How To Pack For Your Next Camping Holidays
This is often regarded as one of the most challenging steps in the whole process. Before you even begin, realise that packing can be extremelly time consuming. By understanding this now, you will not only pack and organise better; but you will also prevent a lot of frustration later.
What To Bring?
Hopefully at this point, you still have at least a week, preferably two or three before departing.
Here I will be describing the Staging and Packing method, and the difference between the two.
At this point, you have already decided where you will be going and what type of camping you will be doing. Obviously, this is going to influence strongly what you will be taking, but let’s step back a minute and discuss “how”, not “what”.
The Staging Area
The fist step in the packing phase of your trip is to find a place in your home to start gathering things to take, “The Staging Area”. Make sure this area will not be tampered with before your trip. For example, deciding to put the staging area in your seven-year old’s closet full of camping gear would NOT be the best decision. If I’m tent camping, I usually put my staging area in MY closet or my office; these are the two places the kids know they are are not allowed unless I’m with them. Notice how I said,”unless I’m with them”? That’s because it is important to include the kids in all aspects of the camping experience, including packing. See, Bring The Kids. A backyard shed or garage is ideal also. If your going in the RV or camper, then just use it, but make sure to keep it locked.
Before You Begin
Print out the “Camping Checklist” and check the box that says,”Staging”. Sit down at the dinner table or living room coffee table and gather the family. Personally, I turn off all TV’s, radios, or anything that can be distracting. Begin by marking out all items on the checklist that you know you will NOT be taking. Now simply get another piece of paper write “Staging Checklist” on it and begin writing things down that you or a family member wants to take but is not on the printed checklist. REMEMBER, try not to deny anyone of something they want to bring as long as it is within reason. If anyone on the trip is miserable, it will make for a bad time for everyone. Remind them where the campground is and explain that there will be plenty to do once you get there.
The List Is Complete, Or So You Think.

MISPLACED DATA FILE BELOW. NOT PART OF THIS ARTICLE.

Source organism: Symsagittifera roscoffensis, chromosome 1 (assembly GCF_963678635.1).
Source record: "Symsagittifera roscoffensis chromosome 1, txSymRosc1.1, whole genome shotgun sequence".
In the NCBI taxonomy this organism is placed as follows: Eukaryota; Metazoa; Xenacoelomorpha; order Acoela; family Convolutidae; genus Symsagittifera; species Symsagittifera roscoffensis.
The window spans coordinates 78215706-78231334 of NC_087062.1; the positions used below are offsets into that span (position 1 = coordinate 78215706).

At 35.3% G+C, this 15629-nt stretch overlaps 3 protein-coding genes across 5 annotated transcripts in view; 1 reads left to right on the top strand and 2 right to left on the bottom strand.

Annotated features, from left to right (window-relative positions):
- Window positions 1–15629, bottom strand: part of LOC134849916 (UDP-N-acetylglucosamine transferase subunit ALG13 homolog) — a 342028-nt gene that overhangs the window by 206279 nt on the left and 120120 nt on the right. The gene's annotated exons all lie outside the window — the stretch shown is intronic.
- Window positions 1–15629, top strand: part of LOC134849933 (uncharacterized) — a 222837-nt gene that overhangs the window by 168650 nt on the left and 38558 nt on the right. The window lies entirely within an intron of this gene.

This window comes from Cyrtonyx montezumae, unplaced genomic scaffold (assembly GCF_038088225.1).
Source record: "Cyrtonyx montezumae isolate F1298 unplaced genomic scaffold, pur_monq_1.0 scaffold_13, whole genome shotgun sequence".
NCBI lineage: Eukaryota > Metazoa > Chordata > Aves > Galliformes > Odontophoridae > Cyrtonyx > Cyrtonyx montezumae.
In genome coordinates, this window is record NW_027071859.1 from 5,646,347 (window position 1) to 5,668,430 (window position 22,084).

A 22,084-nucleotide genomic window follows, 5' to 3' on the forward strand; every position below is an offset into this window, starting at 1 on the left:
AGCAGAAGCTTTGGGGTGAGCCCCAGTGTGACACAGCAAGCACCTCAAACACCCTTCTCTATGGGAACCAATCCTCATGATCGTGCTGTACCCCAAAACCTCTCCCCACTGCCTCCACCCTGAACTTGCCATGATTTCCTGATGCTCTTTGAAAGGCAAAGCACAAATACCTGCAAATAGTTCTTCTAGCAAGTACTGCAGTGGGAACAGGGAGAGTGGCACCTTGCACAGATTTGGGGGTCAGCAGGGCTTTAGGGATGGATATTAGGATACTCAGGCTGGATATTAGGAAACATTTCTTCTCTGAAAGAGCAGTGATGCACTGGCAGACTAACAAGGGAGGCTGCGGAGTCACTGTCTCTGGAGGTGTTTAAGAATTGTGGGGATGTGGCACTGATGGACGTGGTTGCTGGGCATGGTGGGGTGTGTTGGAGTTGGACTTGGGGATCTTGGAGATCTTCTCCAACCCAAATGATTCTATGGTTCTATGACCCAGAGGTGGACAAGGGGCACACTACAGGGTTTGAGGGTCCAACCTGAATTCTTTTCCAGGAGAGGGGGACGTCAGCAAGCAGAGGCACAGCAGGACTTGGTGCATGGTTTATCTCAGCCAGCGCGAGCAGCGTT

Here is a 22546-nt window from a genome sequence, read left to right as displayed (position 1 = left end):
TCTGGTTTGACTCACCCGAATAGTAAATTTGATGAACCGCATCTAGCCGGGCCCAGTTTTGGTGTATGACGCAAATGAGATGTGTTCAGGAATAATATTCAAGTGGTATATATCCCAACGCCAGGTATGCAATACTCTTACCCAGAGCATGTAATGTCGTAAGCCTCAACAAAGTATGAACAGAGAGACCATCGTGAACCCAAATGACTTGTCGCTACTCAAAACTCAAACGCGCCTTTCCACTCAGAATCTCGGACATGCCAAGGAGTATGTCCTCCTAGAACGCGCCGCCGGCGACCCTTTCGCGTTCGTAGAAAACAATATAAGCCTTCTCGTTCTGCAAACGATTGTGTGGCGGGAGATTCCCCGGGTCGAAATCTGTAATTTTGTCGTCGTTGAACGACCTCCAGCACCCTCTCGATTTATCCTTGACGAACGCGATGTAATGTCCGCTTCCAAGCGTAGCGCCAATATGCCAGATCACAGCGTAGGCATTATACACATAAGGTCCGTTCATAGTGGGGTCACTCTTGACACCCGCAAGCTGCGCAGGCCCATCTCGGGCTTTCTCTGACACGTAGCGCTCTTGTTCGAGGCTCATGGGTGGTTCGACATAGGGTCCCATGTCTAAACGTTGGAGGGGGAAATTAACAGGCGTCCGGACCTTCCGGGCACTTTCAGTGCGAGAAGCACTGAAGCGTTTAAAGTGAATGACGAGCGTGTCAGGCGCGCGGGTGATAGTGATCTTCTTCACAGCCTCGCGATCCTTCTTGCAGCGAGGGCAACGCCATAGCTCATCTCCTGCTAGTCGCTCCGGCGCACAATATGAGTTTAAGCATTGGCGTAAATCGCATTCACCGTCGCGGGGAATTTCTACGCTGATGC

Begin staging everything on the list that is most likely not going to be needed before departing. Explain to the family that NOTHING goes in this area unless it is checked off of the list and try to be adamant about it. It is also critical that if anyone decides to add something during this process, IT MUST BE WRITTEN ON THE LIST.
When dealing with the Staging Checklist and the Final Checklist, I have found that everything goes a lot smoother if only one person is in charge of the list, a CAPTAIN. This is usually myself, but if your wife, husband, daughter, or son is good with this kind of thing, then let them take charge. Make sure that they understand that if something is missed or forgotten, the Captain is most likely to be blamed.
Creating The Final Checklist
This is the moment of truth. It will be the most important step in the WHOLE camping trip and should be done the night before or even better, the day of departure.
Take both the printed version and the one that you created and combine them. Mark this copy “FINAL CHECKLIST”. If you are computer savvy, take the printed copy and delete all things marked off, and add what you have added and then print it out. If your unsure how to do this, then writing everything on a new piece of paper or just stapling them together will work just fine. Although I strongly encourage to do it on the computer because you can save it and then have a personalised version for your next trip.
This is when you have to get a little serious. You will use this list to check off items AS THEY ARE BEING LOADED in the car, truck, van, RV, etc. Explain to the family that nothing gets loaded unless the “captain” is aware and checks it off. As with any trip, remind the kids of how long the drive is and to keep anything inside the vehicle they may want during the trip. Time for everyone to use the bathroom one last time, and your off!
Seem Like A Lot Of Work? IT ISN’T! There are three reasons why the “staging and packing” procedure is the best.
It makes it EXTREMELY hard to forget something.
You have as much time as you want to think about what you want to bring AND what is not necessary. You will be surprised how much things change in between the “staging” and “final” checklists.
You can SEE everything, in one area, and be able to rationalise space.